www.thegamer.com Magic The Gathering - 8 Tips For Spotting Fake Cards

Wizards of the Coast (WotC) released Magic The Gathering (MTG) in 1993, a turbulent time for tabletop gamers, with fantasy games like Dungeons & Dragons in decline. Despite this, Richard Garfield’s creation took the world by storm, acquiring a legion of fans. Few could predict the success and its influence on the burgeoning industry to come.

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MTG fans fall into one of two camps, players and collectors, with some sprawling across the two. The secondary card market serves both camps, selling individual cards found in boosters. Prices for rare cards can hit hundreds, if not thousands, of dollars. So it is no wonder that counterfeiters prey on the unwary as they make a quick buck. Here's what to look for so you can avoid fake cards.

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Keep in mind that, sometimes, errors in the official printing process do occur that can cause a card to be incorrectly cut, aligned on the card stock, or even accidentally crimped in the printing process. These cards are sometimes even more valuable to collectors than a perfectly-printed copy, so make sure you use other methods to determine if the card is genuine and poorly printed, or a fake.

What Makes A Card Fake, And Why Are Fakes Problematic?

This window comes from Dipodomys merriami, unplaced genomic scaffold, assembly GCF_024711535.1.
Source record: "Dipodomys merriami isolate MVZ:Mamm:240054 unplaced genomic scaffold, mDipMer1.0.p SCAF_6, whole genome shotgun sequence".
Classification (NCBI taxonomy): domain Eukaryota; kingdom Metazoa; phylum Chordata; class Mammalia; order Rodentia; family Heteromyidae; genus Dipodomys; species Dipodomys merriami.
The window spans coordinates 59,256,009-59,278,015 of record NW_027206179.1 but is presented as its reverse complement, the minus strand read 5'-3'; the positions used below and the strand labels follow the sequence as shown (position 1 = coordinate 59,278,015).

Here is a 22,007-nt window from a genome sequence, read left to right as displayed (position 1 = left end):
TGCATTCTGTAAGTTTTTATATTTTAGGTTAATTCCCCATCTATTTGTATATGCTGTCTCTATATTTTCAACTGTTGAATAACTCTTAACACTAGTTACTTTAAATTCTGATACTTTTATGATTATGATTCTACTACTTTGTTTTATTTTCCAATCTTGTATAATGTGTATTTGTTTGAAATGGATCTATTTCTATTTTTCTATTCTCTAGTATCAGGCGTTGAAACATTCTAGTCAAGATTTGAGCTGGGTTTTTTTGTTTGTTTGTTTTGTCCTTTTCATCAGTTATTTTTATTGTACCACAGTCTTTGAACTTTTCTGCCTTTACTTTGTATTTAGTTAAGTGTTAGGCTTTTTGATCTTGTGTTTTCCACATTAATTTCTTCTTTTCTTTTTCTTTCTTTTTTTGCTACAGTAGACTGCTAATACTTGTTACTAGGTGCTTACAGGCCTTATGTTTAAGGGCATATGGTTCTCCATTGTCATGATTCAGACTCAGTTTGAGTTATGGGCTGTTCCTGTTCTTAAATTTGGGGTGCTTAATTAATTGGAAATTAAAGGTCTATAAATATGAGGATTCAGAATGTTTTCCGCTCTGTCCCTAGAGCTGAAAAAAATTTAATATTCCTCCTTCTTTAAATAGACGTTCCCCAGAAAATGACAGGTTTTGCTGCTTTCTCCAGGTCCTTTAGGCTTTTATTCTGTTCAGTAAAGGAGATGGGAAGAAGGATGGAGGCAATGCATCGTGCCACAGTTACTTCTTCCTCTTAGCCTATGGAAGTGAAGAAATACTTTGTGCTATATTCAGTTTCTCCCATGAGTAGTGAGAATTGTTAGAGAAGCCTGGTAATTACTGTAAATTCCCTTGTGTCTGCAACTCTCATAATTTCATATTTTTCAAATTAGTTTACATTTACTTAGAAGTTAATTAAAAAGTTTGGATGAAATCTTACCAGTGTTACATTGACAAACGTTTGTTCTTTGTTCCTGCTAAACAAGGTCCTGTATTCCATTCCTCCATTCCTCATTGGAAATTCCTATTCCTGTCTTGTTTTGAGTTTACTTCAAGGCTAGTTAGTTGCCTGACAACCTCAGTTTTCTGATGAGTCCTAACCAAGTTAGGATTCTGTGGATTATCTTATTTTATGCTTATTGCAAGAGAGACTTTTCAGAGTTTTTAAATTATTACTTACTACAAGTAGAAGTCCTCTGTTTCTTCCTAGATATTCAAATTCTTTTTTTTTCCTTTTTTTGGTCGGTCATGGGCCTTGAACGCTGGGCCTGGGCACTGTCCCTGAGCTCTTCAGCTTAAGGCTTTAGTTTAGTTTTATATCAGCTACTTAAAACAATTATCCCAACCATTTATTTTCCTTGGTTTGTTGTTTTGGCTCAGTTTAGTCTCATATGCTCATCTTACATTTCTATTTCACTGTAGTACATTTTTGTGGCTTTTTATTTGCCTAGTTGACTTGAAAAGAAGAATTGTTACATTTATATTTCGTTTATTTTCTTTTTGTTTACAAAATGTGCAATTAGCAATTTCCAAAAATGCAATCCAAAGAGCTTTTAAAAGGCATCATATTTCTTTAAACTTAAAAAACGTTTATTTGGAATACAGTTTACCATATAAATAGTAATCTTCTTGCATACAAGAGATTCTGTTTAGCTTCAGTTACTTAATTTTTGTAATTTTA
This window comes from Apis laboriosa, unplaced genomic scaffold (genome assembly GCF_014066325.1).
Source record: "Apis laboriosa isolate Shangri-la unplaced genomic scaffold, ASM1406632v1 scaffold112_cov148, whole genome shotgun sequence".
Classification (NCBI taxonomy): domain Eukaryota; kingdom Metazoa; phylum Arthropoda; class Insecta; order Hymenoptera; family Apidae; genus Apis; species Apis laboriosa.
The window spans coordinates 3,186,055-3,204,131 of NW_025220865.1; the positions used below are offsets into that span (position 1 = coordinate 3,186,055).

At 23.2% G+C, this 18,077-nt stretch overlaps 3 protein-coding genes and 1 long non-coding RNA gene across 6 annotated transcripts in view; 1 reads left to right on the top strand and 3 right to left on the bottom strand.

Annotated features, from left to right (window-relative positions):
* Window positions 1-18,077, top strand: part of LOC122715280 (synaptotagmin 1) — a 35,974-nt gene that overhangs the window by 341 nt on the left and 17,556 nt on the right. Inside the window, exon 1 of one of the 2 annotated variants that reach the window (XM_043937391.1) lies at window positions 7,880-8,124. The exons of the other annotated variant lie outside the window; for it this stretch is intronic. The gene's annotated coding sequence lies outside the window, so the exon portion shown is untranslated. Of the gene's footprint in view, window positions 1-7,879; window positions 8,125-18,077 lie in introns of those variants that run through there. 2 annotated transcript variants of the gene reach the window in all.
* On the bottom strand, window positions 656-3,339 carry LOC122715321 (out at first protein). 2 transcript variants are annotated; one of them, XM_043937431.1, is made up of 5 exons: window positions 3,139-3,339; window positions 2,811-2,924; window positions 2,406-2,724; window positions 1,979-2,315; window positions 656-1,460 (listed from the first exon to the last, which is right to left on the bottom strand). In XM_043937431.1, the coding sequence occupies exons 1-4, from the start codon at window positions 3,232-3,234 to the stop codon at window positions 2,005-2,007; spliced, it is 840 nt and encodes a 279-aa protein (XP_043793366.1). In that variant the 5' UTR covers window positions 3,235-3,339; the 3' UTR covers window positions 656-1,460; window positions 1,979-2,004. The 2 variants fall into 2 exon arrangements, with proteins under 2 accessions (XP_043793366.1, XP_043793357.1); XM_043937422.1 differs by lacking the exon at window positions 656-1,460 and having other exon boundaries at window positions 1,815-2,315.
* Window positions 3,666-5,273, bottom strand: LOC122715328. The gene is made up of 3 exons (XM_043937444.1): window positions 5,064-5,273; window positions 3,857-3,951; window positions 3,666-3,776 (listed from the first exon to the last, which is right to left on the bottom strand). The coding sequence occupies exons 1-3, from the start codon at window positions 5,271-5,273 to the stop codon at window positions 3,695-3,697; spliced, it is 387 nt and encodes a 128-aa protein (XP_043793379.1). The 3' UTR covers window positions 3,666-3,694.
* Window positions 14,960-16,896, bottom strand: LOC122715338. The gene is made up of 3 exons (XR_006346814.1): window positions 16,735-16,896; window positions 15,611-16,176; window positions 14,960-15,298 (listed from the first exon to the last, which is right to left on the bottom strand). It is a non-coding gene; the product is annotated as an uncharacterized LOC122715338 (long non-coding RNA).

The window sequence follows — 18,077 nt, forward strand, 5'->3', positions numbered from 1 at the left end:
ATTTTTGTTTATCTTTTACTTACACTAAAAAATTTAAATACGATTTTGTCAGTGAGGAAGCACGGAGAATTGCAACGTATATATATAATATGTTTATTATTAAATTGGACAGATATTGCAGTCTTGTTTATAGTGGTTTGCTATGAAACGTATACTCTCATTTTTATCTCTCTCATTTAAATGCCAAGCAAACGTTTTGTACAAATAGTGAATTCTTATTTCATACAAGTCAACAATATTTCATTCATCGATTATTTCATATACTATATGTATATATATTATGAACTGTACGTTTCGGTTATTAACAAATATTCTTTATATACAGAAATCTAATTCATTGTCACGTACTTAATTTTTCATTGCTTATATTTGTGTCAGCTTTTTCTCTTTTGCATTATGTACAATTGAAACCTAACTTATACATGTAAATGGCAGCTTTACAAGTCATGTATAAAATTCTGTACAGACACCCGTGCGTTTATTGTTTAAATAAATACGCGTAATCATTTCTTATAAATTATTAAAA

Let’s keep it simple. A fake card is one not of genuine origin but that imitates an official card. In other words, a copy of a card that wasn’t made by Wizards of the Coast, or a genuine card that is altered to appear like a different card, usually an older and higher value variant.

Fake Cards affect both players and collectors. Card values fluctuate as it is, but when counterfeit cards enter the market, they negatively affect the price and bring into question the authenticity of genuine cards. Competitive players frown upon counterfeit cards, with a ban by WotC in place that can cause a player to be excluded from the competition, or worse still, all future official competitive play.

It's worth touching on the difference between counterfeits and proxies. Both are made by third parties, but proxies do not attempt to resemble a genuine card. There is no intent to pass them off as original - for example, writing the name of another card on a basic land counts as a proxy, as nobody would be fooled into thinking it is genuinely the card the player is using it as. Others may use completely original art, and proxies are a popular form of Magic The Gathering fanart.

There are a variety of reasons why proxy cards exist, some collectors prefer to use a proxy card over an original as this protects their investment. Any wear and tear received during play is dealt to the proxy, not something irreplaceable. Proxy cards are not allowed in official tournaments and some causal players frown upon them as well. Always check with the event organizer or player if you are unsure.

How To Spot A Fake Card

WotC and the community are aware of the issue and have documented the problem, and there are several ways to identify fake cards. A word of caution before we begin. No single test can provide 100 percent proof. Perform multiple tests. Even genuine cards have their issues, but the more tests a card fails, the higher the probability that it is fake.

Magic The Gathering Spotting Fakes Light Test